Will the Natives Become Wise Gals and Wise Guys?

Eight years ago, academic Marc Prensky provided us with two useful terms to differentiate between a younger generation of technology users who have grown up surrounded by the Internet and computers, from older users who had not, labeling them “digital natives” and “digital immigrants” respectively. In a recent article in Innovate, “H. Sapiens Digital: From Digital Immigrants and Native to Digital Wisdom,” [free registration required] Prensky writes: “Although many have found the terms useful…the distinction between digital natives and digital immigrants [has] become less relevant. Clearly, as we work to create and improve the future, we need to imagine a new set of distinctions. I suggest we think in terms of digital wisdom.”

I agree. Chronologically a digital immigrant but spiritually a digital native, I have struggled with this distinction as I have watched clueless young people struggle with technology, accept information uncritically, and behave horribly online, while older people, sometimes even “senior citizens,” are as facile, excited, and connected as the best of the “natives.” As Prensky states, “Technology alone will not replace intuition, good judgment, problem-solving abilities, and a clear moral compass,” qualities which one often associates with experience gained over time. Prensky predicts the emergence of “digital wisdom,” a marriage of sorts, of “wisdom arising from the use of digital technology to access cognitive power beyond our innate capacity and to wisdom in the prudent use of technology to enhance our capabilities.” [emphasis his]

Prensky references Nicholas Carr’s provocative article, “Is Google Making Us Stoopid?” Prensky’s response is not surprising. “In fact, what’s happening now is very much the opposite: Digital technology is making us smarter.” So while we may not be as good at memorizing as students in Socrates day, telling time by the position of the sun in the sky, or we may struggle when reading a map or passing spelling tests, these “losses” pale in comparison to the gains to be had with a digitally enhanced mind and its access to a greater expanse of  collective memories and collaboration.

At this point in his article, I am really getting excited about the three questions he poses next:

  • What constitutes digital wisdom?
  • What habits do the digitally wise use to advance their capabilities and the capabilities of those around them?
  • Can digital wisdom be taught?

But here is where the article begins to falter. Some examples of digital wisdom are provided in the form of the Obama campaign’s use of Web 2.0 technologies, and the use of blogs and wikis by journalists. And Prensky is quick to point out that there’s a difference between digital wisdom and what he dubs “digital cleverness.” But the exposition ends here. We’re left with an enticing idea that needs discussion and augmentation to make it as clear and useful as his earlier work.

Perhaps this is not so surprising. It is (to my knowledge), Prensky’s first article on digital wisdom, and no doubt deeper thinking is on the horizon. And as someone possessing digital wisdom, I expect we’ll here more from Prensky and that he, too, will hear more from the members of the digital community to augment this tantalizing proposition.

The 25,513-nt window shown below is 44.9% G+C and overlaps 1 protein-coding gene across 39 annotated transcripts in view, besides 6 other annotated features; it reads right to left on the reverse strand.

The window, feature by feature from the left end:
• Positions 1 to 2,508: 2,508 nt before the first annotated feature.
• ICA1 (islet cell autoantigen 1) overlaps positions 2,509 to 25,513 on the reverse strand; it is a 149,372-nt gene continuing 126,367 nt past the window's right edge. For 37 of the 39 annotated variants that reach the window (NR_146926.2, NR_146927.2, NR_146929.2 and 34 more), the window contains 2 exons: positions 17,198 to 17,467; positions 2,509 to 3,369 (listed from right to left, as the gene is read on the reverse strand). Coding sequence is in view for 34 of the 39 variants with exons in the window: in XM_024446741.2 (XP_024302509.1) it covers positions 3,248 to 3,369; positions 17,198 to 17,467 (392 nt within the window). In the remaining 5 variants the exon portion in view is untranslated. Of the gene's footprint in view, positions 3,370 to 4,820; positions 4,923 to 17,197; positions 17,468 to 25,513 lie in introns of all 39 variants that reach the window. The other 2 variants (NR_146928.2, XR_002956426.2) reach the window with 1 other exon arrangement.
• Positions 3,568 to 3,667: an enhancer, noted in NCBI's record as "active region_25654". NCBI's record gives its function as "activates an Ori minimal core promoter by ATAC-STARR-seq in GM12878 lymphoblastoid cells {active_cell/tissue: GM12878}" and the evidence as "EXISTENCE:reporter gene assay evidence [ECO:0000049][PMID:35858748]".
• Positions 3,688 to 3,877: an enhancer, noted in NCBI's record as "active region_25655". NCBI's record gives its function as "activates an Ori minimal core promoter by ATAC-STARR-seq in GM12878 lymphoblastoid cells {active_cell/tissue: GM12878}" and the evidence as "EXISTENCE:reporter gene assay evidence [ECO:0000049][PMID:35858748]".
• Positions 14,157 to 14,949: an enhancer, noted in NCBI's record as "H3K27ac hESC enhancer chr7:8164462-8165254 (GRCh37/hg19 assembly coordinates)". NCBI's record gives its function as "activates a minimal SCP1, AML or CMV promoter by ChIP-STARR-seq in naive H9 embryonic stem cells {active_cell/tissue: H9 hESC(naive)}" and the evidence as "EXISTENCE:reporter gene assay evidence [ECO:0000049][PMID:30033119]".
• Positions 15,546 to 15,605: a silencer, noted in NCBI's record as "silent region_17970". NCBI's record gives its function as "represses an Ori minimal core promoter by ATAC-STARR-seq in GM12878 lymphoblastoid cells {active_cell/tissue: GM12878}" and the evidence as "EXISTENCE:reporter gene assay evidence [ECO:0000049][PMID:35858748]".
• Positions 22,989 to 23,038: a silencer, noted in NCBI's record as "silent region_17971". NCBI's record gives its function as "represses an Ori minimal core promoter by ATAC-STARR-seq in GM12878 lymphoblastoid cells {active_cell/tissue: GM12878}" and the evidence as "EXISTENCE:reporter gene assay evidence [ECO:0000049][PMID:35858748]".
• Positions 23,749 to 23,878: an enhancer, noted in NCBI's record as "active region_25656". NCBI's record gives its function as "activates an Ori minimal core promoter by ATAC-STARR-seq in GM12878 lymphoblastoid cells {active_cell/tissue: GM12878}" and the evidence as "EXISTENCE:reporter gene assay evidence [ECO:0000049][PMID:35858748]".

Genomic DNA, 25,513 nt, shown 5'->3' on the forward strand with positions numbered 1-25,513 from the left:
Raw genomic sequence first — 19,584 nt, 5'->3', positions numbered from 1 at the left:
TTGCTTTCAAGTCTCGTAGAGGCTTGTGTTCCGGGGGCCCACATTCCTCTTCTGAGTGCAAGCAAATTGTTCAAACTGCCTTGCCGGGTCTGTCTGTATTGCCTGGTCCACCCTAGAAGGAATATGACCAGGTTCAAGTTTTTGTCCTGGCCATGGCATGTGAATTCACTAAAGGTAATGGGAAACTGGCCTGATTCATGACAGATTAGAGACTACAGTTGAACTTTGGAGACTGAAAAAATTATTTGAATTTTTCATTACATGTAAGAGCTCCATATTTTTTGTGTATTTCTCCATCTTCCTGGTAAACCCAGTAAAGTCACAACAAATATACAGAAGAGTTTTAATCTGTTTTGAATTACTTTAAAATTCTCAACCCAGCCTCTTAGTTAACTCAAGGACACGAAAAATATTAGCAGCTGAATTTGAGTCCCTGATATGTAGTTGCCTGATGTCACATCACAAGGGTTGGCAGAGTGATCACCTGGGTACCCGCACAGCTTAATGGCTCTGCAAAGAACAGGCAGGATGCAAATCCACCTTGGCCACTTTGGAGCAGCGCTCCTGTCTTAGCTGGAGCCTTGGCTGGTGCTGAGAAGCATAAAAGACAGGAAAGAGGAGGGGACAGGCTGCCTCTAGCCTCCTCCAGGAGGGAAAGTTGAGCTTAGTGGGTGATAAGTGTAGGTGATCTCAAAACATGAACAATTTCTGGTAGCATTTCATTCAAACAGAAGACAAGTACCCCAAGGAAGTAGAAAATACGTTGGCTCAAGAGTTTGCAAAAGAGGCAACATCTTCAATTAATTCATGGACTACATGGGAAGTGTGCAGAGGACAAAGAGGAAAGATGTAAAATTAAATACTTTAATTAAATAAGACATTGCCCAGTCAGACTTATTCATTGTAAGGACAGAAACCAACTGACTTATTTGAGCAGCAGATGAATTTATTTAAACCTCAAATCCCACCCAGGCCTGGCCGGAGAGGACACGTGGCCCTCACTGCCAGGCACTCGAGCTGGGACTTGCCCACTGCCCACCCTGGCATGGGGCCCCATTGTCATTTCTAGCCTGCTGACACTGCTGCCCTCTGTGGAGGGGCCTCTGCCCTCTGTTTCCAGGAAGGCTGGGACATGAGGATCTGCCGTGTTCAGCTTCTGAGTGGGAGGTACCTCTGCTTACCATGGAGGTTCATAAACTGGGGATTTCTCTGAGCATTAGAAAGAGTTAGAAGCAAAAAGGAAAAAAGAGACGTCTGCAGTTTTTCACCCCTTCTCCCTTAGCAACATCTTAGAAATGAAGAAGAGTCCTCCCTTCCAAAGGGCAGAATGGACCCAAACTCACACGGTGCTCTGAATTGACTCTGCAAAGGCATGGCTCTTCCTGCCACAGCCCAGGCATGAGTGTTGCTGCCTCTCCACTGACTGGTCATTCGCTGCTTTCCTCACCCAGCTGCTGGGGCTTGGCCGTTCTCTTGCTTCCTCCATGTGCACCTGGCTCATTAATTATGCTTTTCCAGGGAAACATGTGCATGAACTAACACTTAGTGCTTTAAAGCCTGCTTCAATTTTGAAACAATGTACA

To that end, let me offer the following suggestions as food for thought.

A person is digitally wise when she or he:

  • uses technology to contribute to the “marketplace of ideas” for the purpose of authentic assessment and to further our collective knowledge.
  • uses technology to find arguments and counterarguments to propositions, uncover biases, and examine ideas from multiple perspectives.
  • recognizes that technology can and should be used to augment human connections, that true wisdom lies in the exchange of ideas with others and not in the solitary confines of person and machine.
  • uses technology for artistic expression to amplify and deepen the human understanding and representation of truth.
  • trusts their instincts as well as the data; makes intuitive leaps beyond the data.

This is fun. Let the comments begin!

Please respond to the following:

A person is digitally wise when she or he…

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3 thoughts on “Will the Natives Become Wise Gals and Wise Guys?

  1. Deirdre

    What I find interesting about this debate that seems to be raging on numerous sites right now is not the fact we need a new definition of intelligence but why does every generation persist in thinking that the next generation is dumb and ill- mannered. (Read the Greek philosophers on the topic.) What is it about the way culture constantly changes and evolves that the older generation just doesn’t get? In my youth, the well educated studied Greek and Latin, you didn’t get into university if you didn’t take Latin in high school. The arguments about how Latin improved the brain sound similar to those but forward in “Is Google Making Us Stoopid?”

  2. sjtaffee Post author

    Why indeed dose every generation find fault with the young? As a child of the sixties, who never trusted anyone over thirty, you would think I would know better. How many of us have found ourselves mouthing things that sound just like our parent’s generation?

    Similarly, I wonder why it is that so many adults need the approval of the young. Do we resent our own aging? Are we afraid of becoming un-hip? Is this what leads us to be so critical of them? Perhaps it has something to do with Erikson’s stage of development, and of generativity versus stagnation, and our own search for a life of meaning.

    Thanks, Deidre.

  3. Pingback: The AUP of the Future | Blogg-Ed Indetermination

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